Just as the breath had come back straight on I was stopped by a motley crowd of youngsters, who I mistook initially for extortionists. They started stopping all traffic on both sides of the highway. Another agitation, another delay, all affecting the highway to Jammu. I wondered why all these agitations had to happen on the same day! After sitting in the car for a while I got down to try and reason with the agitators to let me go through. I finally managed to get through to the ‘leaders’ of the agitation. They told me that they were protesting against the RTO who was never available for taking road tests of people coming from remote village spending valuable time and money. Visual media was well represented naturally and that further strengthened the decibel levels and some amount of rough handling of road users were also witnessed. I identified myself as a former government servant and offered to mediate with the RTO. They welcomed the suggestion but informed that the RTO was not available in his office for discussion! I spend some more time with them hearing out the ‘atrocities’ of the RTO and explained to them the mission I was on. I took a few of them to the car and explained the route of the expedition to convince them of my need to be permitted through without any further delay. Eventually after about 30 minutes of being at the agitation spot I was permitted to move through the cordon of agitating youngsters. Another lucky escape.

I wondered what else awaited me before reaching Jammu. At the J&K border I was stopped by the police wanting to know why I am travelling alone! They explained that the route I was on was not safe even for a group, let alone for a solo driver. I did not know whether they were testing my resolve to go on or trying to scare me away! After I had convinced them about the purpose of my travel to the state I sped away as fast as I could to reach the Jammu ORH by about 2 pm. The journey had been eventful, to state the obvious, considering the day’s events. The ORH room in Jammu was large but damp. Most frustrating was that I could not connect to the internet due to poor connectivity. The rest house attendants were not very helpful either.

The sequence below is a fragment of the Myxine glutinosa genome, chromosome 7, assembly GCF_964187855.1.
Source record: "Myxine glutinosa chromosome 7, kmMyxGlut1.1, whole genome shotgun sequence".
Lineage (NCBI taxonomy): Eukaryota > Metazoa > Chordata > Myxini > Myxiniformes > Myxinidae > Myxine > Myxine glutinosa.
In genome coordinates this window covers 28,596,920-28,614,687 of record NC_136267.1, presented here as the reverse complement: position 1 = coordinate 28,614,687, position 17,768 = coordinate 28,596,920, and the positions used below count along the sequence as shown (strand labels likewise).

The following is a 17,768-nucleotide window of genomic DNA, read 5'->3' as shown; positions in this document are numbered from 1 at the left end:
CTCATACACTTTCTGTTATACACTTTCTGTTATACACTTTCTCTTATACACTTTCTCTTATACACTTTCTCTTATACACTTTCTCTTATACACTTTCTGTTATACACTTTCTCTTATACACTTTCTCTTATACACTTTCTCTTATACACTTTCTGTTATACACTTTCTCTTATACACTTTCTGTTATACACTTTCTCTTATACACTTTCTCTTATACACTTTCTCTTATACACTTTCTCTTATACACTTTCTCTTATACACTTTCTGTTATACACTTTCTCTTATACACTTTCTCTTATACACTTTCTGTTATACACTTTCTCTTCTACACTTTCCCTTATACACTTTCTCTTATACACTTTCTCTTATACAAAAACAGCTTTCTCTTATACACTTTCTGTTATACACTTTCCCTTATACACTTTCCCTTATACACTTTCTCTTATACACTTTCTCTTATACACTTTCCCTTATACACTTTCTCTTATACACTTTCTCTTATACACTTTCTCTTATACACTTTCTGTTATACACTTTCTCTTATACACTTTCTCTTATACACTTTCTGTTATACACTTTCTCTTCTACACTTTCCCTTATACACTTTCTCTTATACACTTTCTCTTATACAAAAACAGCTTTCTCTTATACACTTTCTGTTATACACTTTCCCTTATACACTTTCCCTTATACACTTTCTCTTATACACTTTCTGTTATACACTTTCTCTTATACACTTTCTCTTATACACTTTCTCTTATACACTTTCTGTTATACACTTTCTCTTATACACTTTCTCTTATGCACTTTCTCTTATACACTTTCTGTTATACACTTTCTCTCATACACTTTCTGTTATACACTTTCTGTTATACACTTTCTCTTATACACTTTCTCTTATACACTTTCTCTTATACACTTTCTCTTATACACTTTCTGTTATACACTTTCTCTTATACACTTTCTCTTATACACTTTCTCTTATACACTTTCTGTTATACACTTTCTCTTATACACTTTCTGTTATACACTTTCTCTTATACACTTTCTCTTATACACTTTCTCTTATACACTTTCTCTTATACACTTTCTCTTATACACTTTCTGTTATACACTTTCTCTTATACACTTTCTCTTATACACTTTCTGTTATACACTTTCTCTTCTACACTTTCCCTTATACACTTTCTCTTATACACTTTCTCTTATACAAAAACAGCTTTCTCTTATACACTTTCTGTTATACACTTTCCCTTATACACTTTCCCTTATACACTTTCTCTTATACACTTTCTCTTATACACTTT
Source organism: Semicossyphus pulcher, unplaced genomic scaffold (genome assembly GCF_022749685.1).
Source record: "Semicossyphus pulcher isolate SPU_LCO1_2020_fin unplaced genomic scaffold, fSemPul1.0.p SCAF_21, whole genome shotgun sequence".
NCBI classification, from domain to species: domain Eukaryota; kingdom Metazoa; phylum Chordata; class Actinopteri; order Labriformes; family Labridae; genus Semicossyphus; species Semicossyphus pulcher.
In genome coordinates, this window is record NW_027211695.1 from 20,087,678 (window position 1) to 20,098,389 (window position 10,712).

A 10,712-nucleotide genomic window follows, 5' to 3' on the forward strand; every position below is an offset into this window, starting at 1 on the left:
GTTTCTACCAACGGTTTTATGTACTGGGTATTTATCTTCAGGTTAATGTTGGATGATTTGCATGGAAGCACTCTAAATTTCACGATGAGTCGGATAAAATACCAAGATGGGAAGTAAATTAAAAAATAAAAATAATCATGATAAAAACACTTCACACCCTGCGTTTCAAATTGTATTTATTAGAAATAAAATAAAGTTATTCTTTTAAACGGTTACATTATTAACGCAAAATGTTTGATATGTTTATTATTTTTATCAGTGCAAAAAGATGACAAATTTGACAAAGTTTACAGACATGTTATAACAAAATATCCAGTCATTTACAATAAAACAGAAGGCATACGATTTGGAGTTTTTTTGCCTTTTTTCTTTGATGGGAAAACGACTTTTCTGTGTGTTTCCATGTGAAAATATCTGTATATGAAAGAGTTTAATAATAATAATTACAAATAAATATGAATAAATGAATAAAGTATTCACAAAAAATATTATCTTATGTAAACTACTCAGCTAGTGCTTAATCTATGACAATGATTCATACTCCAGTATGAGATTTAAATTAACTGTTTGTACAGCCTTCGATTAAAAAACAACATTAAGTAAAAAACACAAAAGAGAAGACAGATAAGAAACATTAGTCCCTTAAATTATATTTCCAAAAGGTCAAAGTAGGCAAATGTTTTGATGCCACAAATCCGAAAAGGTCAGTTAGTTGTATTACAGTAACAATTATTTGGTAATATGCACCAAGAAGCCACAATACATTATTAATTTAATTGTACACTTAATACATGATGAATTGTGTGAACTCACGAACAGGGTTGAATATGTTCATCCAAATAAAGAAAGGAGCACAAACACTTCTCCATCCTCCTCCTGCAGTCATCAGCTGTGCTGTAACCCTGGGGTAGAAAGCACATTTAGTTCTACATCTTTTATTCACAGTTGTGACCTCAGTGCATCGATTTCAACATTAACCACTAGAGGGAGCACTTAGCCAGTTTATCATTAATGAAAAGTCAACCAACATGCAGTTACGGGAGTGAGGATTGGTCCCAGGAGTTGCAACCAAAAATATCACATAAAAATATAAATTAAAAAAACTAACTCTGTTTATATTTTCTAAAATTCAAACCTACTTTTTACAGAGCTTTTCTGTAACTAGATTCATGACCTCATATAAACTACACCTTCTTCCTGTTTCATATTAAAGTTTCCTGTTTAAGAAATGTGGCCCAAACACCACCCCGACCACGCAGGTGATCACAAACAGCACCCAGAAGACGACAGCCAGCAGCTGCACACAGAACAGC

I took out most of the luggage to rearrange them for the expedition that would begin the next day. Warm clothes, food and water and medical kits were placed strategically. Once the repacking and rearrangement was done I went to the office of the Station Manager to get the requisite certification to signify the start of the expedition. He obliged my request over a cup of hot tea. Through a light drizzle I came back to the room and spend time on pending documentation. I also spent a few hours pouring over information of the route that I had with me. So this was to be it. The starting block was here. The car was cleaned and spruced up for the tough expedition ahead. I was ready to attempt what had never been done before, a solo Trans Himalayan Expedition. I was on schedule and did not feel tired either, having done 3627 km across 9 states in 8 days.